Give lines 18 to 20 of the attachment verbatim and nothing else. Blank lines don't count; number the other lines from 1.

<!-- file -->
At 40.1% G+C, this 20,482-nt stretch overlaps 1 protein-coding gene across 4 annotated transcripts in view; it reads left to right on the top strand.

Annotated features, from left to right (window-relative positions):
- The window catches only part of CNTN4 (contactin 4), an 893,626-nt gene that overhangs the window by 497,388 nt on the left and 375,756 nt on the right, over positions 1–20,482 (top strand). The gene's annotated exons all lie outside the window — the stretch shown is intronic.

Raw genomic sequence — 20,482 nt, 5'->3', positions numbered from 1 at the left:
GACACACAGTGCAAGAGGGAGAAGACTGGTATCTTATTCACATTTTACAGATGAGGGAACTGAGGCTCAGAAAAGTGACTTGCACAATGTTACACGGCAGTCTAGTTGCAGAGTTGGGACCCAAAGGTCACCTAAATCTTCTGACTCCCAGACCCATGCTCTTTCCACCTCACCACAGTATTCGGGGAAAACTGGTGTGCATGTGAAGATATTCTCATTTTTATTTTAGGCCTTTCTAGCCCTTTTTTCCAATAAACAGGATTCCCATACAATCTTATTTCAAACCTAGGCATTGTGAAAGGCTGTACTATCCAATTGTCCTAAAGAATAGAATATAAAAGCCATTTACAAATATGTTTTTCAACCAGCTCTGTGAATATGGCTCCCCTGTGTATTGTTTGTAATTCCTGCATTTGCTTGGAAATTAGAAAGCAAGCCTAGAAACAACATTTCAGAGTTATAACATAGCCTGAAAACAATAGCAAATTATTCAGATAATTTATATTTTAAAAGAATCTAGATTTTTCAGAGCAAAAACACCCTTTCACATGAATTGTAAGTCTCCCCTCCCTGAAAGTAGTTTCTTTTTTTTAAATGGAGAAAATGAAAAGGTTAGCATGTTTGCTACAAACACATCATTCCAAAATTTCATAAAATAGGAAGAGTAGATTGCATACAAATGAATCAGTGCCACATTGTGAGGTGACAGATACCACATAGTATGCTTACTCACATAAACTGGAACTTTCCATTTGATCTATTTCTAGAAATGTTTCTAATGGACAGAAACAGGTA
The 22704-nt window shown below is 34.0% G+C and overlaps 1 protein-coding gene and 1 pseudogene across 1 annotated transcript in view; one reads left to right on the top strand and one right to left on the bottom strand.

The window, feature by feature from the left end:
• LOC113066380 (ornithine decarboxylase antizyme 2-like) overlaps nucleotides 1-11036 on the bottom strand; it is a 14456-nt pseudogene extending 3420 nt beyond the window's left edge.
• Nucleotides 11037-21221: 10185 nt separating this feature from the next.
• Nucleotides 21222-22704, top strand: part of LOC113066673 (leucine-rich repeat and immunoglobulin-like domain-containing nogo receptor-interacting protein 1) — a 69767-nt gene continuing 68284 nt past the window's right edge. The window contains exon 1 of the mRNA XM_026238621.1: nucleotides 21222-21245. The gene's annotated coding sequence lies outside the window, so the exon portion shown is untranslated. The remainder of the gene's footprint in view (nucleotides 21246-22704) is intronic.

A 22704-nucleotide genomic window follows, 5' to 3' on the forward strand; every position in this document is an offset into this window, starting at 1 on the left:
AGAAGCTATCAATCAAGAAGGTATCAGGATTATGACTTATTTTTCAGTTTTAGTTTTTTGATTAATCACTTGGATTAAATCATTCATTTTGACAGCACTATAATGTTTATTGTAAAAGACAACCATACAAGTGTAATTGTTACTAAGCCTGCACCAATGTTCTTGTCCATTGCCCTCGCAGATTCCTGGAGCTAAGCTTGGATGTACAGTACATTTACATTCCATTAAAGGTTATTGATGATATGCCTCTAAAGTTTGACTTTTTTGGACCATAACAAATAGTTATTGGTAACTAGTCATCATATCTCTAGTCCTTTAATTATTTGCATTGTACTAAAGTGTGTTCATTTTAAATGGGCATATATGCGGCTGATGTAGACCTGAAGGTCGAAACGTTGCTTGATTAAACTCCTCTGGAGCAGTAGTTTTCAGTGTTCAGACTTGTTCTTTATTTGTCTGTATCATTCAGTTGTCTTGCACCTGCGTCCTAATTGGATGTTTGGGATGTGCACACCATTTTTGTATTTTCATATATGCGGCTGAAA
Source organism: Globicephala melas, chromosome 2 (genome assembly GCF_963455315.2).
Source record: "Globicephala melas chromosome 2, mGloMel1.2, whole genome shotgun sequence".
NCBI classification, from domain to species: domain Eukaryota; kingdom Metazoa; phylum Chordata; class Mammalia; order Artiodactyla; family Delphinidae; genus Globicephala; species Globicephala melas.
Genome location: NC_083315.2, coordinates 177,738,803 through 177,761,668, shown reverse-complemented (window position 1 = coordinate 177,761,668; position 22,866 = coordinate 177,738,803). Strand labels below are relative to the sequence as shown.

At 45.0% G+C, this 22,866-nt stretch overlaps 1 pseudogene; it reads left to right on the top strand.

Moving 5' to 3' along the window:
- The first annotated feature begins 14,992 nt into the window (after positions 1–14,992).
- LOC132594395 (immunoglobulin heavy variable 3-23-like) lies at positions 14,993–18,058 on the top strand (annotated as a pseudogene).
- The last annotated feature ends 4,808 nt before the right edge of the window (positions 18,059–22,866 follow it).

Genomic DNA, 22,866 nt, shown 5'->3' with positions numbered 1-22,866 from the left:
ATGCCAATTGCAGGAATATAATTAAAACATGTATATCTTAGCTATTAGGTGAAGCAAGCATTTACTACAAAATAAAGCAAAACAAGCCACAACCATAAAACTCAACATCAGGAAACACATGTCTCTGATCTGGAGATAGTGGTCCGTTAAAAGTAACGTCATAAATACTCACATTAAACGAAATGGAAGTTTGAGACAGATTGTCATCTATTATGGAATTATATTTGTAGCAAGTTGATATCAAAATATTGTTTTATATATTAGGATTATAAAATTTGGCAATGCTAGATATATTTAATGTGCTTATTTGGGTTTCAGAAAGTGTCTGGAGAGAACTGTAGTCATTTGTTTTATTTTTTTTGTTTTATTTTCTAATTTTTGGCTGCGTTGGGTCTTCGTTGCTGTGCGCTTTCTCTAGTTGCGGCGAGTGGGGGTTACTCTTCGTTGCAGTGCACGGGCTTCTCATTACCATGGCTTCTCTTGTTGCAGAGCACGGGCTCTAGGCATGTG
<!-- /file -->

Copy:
Moving 5' to 3' along the window:
- The first annotated feature begins 14,992 nt into the window (after positions 1–14,992).
- LOC132594395 (immunoglobulin heavy variable 3-23-like) lies at positions 14,993–18,058 on the top strand (annotated as a pseudogene).